Taboo on synthetic rubies?

1940 TANK ring with diamonds and synthetic rubies

1940 TANK ring with diamonds and synthetic rubies. Sometimes my eye is caught by a very strong design, that is so appealing that I can’t go by it without touching it, louping it, putting it on and in the end buying it. And sometimes I ignore the fact that the design is set with synthetic stones. In this case this very 1940s TANK*ring. The ring is set with 3 brilliant cut diamonds that are accentuated by a row of synthetic rubies.

I think there is still a taboo on synthetic rubies and sapphires. Why is that? Costume jewelry is widely accepted and in most cases not cheap at all (think Chanel in the 1920s). Another example are glass and pastes look-a likes, they were popular for centuries. But when it comes to high end jewelry were natural stones are combined with synthetics it raises some eyebrows. Synthetics came in use after the war, although the French chemist Auguste Verneuil already invented the stones or better to say the process of flame fusion, in the 1890s. After the war natural stones were rare and synthetics were cheap and available.

Rubies were the most popular gemstones of the 1940s period.  Partly because they went well with pink gold and partly because of their warm feminine colour. Smaller stones could be used to great effects. At this time synthetic stones were widely used and mixed with precious gems to create great colour effects or to accentuate, like in edges, ridges and on the side. So when you come across a piece of period jewelry with synthetic rubies or synthetic sapphires it is not to con you, but this was a logic and deliberate choice of the goldsmith or designer of that time.

18K gold and diamond TANK ring with synthetic rubies

Taboo on synthetic rubies: 18K gold and diamond TANK ring with synthetic rubies

*The description TANK in capitals is a referral to Machine Age Jewelry, a whole different chapter. More on TANK jewelry coming soon.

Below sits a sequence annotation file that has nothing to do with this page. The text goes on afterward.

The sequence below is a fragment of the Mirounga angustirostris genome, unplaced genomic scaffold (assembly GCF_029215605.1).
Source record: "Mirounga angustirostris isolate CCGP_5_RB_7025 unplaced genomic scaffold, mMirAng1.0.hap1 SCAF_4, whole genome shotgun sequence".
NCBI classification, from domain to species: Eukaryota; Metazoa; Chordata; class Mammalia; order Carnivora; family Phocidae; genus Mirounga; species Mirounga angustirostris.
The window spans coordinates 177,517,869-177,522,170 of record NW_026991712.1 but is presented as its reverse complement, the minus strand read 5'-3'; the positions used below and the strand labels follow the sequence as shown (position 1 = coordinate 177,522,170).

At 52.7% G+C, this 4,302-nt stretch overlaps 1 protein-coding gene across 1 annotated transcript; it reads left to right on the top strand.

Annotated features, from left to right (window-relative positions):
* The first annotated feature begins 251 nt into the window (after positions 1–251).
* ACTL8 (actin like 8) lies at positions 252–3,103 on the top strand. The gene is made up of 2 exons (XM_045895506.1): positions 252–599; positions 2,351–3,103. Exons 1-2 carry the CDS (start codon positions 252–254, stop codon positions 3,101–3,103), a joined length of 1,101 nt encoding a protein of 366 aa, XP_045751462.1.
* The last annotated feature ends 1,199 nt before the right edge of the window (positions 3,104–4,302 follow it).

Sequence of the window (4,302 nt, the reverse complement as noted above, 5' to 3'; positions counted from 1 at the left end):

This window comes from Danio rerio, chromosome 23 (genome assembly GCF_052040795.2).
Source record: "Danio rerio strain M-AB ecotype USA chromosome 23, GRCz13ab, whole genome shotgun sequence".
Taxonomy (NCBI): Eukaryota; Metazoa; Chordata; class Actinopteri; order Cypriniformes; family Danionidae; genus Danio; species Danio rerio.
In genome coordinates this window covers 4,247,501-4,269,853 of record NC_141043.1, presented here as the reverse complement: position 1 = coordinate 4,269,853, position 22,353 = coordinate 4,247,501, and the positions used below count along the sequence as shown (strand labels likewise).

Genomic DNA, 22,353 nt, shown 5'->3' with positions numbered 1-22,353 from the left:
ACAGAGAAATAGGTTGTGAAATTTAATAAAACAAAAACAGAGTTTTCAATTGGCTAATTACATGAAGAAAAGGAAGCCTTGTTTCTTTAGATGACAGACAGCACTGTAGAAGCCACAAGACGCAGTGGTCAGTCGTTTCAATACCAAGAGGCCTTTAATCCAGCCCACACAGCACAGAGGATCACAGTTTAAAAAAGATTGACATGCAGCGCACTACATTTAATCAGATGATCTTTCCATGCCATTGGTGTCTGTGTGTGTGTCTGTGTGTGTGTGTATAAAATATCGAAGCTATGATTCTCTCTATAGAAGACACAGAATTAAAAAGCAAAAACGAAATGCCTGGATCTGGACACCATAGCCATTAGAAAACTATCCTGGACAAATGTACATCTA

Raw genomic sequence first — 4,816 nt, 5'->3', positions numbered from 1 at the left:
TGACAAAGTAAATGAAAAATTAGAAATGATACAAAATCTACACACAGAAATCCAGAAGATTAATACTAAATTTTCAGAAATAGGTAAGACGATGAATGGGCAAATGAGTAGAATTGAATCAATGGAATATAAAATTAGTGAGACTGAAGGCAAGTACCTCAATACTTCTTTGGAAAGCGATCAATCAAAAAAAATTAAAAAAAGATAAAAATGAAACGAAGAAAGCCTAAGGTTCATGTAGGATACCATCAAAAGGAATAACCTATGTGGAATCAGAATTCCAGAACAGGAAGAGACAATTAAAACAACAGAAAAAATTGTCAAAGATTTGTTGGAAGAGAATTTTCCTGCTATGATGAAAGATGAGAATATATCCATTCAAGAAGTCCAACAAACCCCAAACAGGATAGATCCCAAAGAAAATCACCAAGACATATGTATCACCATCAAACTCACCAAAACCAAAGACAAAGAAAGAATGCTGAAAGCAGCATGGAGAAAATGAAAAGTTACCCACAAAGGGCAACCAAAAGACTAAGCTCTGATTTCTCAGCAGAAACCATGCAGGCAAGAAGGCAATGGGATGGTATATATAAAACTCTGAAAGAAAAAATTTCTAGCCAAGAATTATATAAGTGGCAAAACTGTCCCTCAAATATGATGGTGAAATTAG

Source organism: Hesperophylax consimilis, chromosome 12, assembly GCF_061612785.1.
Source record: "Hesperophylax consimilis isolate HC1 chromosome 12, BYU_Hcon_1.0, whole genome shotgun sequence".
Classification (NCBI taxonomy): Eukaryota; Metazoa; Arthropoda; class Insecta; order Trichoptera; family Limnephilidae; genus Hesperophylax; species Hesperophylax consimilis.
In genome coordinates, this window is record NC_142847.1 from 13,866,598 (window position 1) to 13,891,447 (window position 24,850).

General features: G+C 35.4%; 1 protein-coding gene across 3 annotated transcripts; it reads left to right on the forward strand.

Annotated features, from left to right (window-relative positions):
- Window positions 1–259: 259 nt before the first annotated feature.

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About Lara

I grew up as the daughter of an antique dealer of Dutch jewelry and silver. From the age of 18 I went to auctions for my mom, as she did not had the time to go there herself. In those days there was no such thing as online auctions. In my mid-twenties I thought for a brief moment of taking over the business of my mother, but I had other plans. Chateau I wanted to live and work abroad and own a chateau. Only after finding my husband I did so and for 10 years long I changed an 18th century old and torn down Burgundy castle into a holiday rental business. Back to my roots In 2009 I started dealing in French antique jewelry at my chateau and I went back to school to learn more about precious stones. I followed the online courses at GIA (Gemmological Institute of America) and I took all the lab classes in London and in Carlsbad, California. I worked for a short period for a jewelry retailer in the Caribbean, but I had no feeling with the brand new products that I sold. Even brands as De Beers Forever Mark and Harts on Fire could not exhilarated me. Maybe this is because I saw so many beautiful pieces in France, or maybe because I just love old stones in all senses of the word. That soft patina that comes with the years and is undeniable beautiful to my eyes. As the French locals called me La Chatelaine, which I’m still today, I thought it is an appropriate name for my web boutique. La chatelaine means Lady of the Manor or Key holder. Enjoy! Lara Lunow GIA GG